That’s why I’d like to round out our historical investigation into plagues and their effects on what we drink with one of the oldest accounts of mass illness passed down to us by Lucretius, the Roman poet responsible for translating and interpreting the work of Epicurus – one of the first thinkers to advocate for an atomistic view of the universe, way back in the 3rd century BCE.
The Importance of Being Hopeful
Lucretius’ epic poem, De Rerum Natura – The Nature of Things – includes an account of The Athenian Plague of 430 BCE, and although there’s widespread uncertainty among historians as to what precisely caused this plague, by all accounts, it was bad. In his translation of Epicurus’ text, Lucretius writes:
In these matters, what was saddest and most cause for gloom
Was that, when someone saw the plague upon him, he would start
Thinking like a man under sentence of death, and would lose heart
And lay there listlessly, his mind sunk deep in morbid thought,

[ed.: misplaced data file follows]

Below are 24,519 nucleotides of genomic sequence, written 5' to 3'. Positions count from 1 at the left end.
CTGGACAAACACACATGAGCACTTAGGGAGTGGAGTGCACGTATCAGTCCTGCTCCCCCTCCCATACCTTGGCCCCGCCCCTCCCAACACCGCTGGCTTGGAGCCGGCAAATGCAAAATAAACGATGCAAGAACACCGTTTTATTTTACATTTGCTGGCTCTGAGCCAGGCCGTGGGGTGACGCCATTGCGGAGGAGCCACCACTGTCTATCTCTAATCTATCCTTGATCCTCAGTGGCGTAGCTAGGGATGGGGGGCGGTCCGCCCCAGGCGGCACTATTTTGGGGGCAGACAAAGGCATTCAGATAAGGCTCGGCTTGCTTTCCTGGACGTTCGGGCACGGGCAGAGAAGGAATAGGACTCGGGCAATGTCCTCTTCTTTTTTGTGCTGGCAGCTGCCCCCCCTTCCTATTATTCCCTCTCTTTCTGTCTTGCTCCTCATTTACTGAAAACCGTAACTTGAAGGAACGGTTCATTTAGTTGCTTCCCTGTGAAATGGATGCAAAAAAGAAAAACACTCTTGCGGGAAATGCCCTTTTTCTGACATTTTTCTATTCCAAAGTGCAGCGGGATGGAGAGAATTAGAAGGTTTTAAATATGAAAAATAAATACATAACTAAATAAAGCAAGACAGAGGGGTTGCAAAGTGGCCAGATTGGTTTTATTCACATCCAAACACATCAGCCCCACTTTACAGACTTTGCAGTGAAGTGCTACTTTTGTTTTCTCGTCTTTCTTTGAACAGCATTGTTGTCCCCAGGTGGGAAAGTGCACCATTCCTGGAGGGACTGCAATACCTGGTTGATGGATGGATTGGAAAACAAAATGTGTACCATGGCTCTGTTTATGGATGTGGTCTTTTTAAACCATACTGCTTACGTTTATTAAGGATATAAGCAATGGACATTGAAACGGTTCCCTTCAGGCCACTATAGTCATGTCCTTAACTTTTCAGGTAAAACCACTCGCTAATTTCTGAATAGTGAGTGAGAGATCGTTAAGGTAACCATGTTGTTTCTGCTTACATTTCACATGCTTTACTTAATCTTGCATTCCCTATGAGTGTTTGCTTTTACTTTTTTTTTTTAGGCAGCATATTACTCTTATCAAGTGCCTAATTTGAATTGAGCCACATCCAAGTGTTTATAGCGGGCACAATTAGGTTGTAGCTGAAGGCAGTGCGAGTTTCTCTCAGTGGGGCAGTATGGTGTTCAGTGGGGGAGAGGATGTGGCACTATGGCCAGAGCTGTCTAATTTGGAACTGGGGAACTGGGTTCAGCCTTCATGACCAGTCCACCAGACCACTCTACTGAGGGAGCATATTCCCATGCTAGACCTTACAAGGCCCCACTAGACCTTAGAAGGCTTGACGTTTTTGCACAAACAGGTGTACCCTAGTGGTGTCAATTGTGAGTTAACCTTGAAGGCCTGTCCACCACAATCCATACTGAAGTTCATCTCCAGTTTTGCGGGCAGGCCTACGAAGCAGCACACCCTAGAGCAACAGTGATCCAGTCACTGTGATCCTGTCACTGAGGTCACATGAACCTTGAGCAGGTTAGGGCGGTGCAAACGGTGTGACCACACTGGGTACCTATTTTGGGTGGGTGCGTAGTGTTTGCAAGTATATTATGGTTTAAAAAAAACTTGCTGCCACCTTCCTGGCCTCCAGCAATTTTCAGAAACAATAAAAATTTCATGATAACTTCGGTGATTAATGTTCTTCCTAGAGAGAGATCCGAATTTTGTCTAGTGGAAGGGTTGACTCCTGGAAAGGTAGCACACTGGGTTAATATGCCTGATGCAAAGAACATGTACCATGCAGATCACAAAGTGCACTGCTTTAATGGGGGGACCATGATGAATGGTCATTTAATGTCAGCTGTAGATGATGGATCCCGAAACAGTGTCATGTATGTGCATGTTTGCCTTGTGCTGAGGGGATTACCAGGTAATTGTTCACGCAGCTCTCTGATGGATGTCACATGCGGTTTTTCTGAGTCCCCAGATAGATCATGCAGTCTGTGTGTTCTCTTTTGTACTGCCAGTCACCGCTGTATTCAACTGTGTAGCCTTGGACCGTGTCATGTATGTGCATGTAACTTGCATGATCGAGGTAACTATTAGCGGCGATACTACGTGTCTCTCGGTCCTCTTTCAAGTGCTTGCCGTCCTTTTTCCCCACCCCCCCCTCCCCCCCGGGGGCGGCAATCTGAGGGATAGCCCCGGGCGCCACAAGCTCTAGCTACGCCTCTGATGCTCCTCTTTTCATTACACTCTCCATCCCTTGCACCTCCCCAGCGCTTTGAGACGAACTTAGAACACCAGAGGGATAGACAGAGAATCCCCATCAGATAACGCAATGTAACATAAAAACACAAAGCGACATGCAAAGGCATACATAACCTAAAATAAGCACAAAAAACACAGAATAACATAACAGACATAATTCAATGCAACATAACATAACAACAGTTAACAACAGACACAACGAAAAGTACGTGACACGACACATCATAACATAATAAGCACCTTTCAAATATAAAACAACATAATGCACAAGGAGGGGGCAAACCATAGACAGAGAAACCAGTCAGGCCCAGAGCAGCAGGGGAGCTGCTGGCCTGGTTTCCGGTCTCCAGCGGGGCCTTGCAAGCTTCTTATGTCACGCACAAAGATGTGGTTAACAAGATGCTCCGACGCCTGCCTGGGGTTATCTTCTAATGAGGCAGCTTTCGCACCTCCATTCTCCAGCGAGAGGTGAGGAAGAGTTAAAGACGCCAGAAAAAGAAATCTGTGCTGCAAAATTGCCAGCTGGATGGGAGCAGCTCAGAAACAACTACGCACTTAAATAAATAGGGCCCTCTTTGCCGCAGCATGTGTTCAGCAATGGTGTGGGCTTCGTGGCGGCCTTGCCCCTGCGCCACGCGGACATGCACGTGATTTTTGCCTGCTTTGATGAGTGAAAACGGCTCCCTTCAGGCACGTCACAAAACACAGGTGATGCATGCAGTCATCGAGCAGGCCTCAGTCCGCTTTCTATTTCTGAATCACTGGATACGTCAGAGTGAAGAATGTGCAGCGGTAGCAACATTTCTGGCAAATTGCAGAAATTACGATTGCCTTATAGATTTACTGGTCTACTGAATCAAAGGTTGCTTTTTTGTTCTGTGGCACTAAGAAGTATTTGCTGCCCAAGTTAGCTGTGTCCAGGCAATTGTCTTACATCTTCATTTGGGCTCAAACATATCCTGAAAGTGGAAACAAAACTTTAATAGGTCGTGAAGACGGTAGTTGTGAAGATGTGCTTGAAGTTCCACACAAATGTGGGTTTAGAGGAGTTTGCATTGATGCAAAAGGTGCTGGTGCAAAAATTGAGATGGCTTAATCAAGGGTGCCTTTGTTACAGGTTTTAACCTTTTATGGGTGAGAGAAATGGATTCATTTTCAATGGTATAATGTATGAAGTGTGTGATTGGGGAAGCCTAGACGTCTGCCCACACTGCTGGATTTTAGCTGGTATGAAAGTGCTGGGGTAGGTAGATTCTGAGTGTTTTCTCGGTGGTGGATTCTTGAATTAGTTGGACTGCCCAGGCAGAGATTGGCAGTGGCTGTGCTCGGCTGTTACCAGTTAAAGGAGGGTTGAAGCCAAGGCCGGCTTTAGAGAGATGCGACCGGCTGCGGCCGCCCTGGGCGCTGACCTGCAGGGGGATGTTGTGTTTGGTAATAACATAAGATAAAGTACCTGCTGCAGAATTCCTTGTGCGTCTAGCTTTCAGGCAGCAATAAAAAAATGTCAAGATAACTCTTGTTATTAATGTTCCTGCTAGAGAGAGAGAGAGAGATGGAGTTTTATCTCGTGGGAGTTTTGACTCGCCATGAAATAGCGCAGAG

And dwelling on his death, gave up his spirit on the spot.
Almost 2500 years after those words were penned, here we are in a similar predicament. But in those moments where it seems tempting to give up your spirit without even having contracted the virus, I think it’s important to remember that our distilled spirits and cocktails are still here for us. It’s important to remember that they are derived from life-giving traditions and can be used carefully to soothe and comfort in times of great uncertainty.
In fact, now is a great time for you to think about which spirits remind you most of the medicinal and empirical traditions that arose to combat plague and pestilence, and perhaps find a way to share a restorative drink with a friend via phone or video chat. Know that you share the same anxieties as those victims of plague from many centuries past, but know also that we have built upon their struggles and are now stronger because of their ingenuity and bravery.
That’s the point of everything I’ve said so far, and if you’re still listening, you deserve to hear it.